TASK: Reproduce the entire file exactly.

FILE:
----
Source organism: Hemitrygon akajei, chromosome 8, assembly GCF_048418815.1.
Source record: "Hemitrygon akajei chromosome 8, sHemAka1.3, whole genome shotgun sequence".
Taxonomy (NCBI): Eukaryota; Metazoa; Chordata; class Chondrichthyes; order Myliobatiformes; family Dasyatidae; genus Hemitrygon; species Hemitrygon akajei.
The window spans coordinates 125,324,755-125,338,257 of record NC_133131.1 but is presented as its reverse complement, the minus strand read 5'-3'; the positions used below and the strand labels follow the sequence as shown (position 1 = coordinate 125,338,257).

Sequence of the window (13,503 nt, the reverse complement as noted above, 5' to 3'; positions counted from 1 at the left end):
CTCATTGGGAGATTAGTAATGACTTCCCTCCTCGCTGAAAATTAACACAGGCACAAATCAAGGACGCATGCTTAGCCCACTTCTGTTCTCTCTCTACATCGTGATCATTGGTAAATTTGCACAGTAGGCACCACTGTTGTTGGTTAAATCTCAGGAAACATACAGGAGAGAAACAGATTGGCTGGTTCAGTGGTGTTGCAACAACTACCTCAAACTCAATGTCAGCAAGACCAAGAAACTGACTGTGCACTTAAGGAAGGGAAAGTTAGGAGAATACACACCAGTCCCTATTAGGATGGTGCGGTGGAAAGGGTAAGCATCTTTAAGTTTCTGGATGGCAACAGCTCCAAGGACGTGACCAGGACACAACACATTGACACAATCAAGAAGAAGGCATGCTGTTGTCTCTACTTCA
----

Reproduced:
Source organism: Hemitrygon akajei, chromosome 8, assembly GCF_048418815.1.
Source record: "Hemitrygon akajei chromosome 8, sHemAka1.3, whole genome shotgun sequence".
Taxonomy (NCBI): Eukaryota; Metazoa; Chordata; class Chondrichthyes; order Myliobatiformes; family Dasyatidae; genus Hemitrygon; species Hemitrygon akajei.
The window spans coordinates 125,324,755-125,338,257 of record NC_133131.1 but is presented as its reverse complement, the minus strand read 5'-3'; the positions used below and the strand labels follow the sequence as shown (position 1 = coordinate 125,338,257).

Sequence of the window (13,503 nt, the reverse complement as noted above, 5' to 3'; positions counted from 1 at the left end):
CTCATTGGGAGATTAGTAATGACTTCCCTCCTCGCTGAAAATTAACACAGGCACAAATCAAGGACGCATGCTTAGCCCACTTCTGTTCTCTCTCTACATCGTGATCATTGGTAAATTTGCACAGTAGGCACCACTGTTGTTGGTTAAATCTCAGGAAACATACAGGAGAGAAACAGATTGGCTGGTTCAGTGGTGTTGCAACAACTACCTCAAACTCAATGTCAGCAAGACCAAGAAACTGACTGTGCACTTAAGGAAGGGAAAGTTAGGAGAATACACACCAGTCCCTATTAGGATGGTGCGGTGGAAAGGGTAAGCATCTTTAAGTTTCTGGATGGCAACAGCTCCAAGGACGTGACCAGGACACAACACATTGACACAATCAAGAAGAAGGCATGCTGTTGTCTCTACTTCA